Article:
One big order, thousands of small ones, seen behind oil tumble

NEW YORK, Sept 18 (Reuters) - A single large sell order in the benchmark European Brent oil market, followed by an abrupt U-turn among high-frequency traders, may have caused one of the most abrupt price routs ever, brokers and analysts said on Tuesday.

As the dust settled on Monday’s four-minute, nearly $4 plunge, other possible causes such as an erroneous “fat finger” trade, a computer program run amok or a broad, rumor-driven sell-off were set aside in favor of a combination of one big trade - potentially as much as 12 million barrels worth some $1.4 billion - and tens of thousands of computerized orders.

“There was most likely a large fundamental seller in the market yesterday,” said Eric Scott Hunsader, Chief Executive of Nanex, a trading consultancy that regularly conducts detailed forensic analysis of erratic market activity.

But assuming a single seller got the ball rolling lower, it was algorithmic traders that almost certainly extended and intensified the decline, causing a 20-fold spike in volume as risk limits or automated price triggers fueled selling.

Prices fell moderately at first, with Brent crude dropping by just 98 cents over the first three minutes. But the sell-off intensified over 46 seconds after 13:53:56 p.m., at which point market-makers may have been forced to liquidate.

“We can see from looking at the tick data that initially the High Frequency market makers were willing to absorb their position around $98 a barrel in U.S. crude,” said Hunsader, who examined detailed trading data in the NYMEX market.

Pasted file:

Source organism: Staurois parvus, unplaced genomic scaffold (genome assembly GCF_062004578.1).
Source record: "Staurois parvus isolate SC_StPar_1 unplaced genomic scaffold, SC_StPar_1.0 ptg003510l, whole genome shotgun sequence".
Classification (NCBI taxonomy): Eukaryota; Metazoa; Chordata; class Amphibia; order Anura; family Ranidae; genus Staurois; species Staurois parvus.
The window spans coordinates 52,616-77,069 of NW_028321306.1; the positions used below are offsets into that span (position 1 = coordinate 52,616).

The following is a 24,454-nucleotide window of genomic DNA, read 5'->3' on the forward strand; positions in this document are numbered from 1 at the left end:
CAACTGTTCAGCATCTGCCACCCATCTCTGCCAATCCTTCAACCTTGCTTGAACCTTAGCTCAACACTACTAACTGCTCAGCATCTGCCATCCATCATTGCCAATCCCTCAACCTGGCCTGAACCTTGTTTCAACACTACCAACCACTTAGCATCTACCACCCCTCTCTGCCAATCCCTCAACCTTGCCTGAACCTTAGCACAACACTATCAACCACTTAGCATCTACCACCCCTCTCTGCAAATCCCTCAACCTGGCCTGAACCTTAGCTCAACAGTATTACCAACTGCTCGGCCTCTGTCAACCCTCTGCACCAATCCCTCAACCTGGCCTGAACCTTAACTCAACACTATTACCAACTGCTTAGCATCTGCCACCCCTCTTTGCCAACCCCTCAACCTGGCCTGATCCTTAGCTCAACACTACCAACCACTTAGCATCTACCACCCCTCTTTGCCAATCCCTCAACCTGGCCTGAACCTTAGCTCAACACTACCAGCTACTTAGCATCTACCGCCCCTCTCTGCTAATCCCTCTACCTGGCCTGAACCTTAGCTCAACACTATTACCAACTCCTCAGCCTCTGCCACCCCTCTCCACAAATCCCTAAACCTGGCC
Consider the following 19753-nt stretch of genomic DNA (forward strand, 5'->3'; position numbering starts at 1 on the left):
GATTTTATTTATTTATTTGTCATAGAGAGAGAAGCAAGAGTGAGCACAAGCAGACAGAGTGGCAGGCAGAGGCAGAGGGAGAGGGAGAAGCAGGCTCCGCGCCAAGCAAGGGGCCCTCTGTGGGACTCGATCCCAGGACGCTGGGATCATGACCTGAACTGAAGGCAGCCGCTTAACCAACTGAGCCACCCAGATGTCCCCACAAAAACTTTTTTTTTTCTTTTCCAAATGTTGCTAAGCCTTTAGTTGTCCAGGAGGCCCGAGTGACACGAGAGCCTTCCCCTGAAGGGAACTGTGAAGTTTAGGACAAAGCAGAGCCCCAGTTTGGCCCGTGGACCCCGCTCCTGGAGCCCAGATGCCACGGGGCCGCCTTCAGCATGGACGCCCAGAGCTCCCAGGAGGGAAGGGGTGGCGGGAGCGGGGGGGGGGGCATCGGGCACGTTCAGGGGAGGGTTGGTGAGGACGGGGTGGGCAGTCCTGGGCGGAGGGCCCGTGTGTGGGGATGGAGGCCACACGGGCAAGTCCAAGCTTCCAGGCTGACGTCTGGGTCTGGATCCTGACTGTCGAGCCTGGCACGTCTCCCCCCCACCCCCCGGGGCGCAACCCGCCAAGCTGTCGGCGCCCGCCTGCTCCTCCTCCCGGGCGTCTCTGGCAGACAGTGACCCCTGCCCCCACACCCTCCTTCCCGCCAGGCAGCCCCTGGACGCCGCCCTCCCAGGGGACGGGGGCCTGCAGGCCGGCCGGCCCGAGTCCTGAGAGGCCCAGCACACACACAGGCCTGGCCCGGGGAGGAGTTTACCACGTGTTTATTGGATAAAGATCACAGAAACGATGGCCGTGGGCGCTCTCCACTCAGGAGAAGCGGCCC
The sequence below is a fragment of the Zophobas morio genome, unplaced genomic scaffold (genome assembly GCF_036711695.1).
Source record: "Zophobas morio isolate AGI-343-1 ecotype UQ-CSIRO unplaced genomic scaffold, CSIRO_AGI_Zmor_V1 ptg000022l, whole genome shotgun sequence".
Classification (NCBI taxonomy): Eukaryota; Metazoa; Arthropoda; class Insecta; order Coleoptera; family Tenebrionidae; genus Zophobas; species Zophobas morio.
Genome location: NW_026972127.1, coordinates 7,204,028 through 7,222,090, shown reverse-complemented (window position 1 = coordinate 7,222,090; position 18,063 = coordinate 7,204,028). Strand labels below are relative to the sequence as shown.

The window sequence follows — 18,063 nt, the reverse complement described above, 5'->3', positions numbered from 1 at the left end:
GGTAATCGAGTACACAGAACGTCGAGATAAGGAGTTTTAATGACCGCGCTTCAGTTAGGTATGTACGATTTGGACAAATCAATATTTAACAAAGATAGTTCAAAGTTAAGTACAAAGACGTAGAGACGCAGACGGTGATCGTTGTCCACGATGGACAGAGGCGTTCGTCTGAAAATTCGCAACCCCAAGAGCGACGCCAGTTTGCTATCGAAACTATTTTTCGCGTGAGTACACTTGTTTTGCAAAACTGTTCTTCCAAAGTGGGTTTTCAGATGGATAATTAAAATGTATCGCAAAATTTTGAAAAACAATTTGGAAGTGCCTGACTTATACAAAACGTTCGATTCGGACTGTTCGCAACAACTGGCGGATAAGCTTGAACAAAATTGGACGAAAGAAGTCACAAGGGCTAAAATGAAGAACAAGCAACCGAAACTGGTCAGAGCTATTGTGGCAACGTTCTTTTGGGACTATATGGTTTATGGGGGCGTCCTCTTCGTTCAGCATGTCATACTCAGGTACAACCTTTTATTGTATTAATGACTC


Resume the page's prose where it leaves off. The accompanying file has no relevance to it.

Separately, several broker sources said the sell-off originated in the Brent market.

“This created what the CFTC has described in the past as a ‘hot potato’ event, where the position was rapidly passed on in a way that looks very similar to the equity market ‘flash crash’ in May 2010.”

Talk of more nefarious causes was deemed highly unlikely. High-frequency firms rarely initiate big one-off trades. A mistaken trade execution would likely have provoked an immediate rebound as the seller scrambled to buy back positions.

“Based upon our initial review, it does not appear that a fat finger is the likely cause of the oil price dive yesterday,” CFTC commissioner Bart Chilton said in an interview. “We have been poring over the data.”


What remains unclear, and may not be known for weeks if ever, was who placed the first order that might have set the rout in motion - and why.

Was it a hedge fund in distress, or one that had simply changed its view on prices? An oil trade that spilled over into other commodities, which also fell, or a cross-asset macro-trade? Why would anyone choose one of the most subdued periods of the trading day to execute such a mammoth deal?

Finding the root cause is harder now than before.

Unlike five years ago, when the constant human chatter of the New York oil trading pit would likely have pinpointed a culprit in short order, oil markets are now traded almost wholly electronically, further disguising the participants of a notoriously secretive and opaque marketplace.

For many dealers, no single scenario made sense.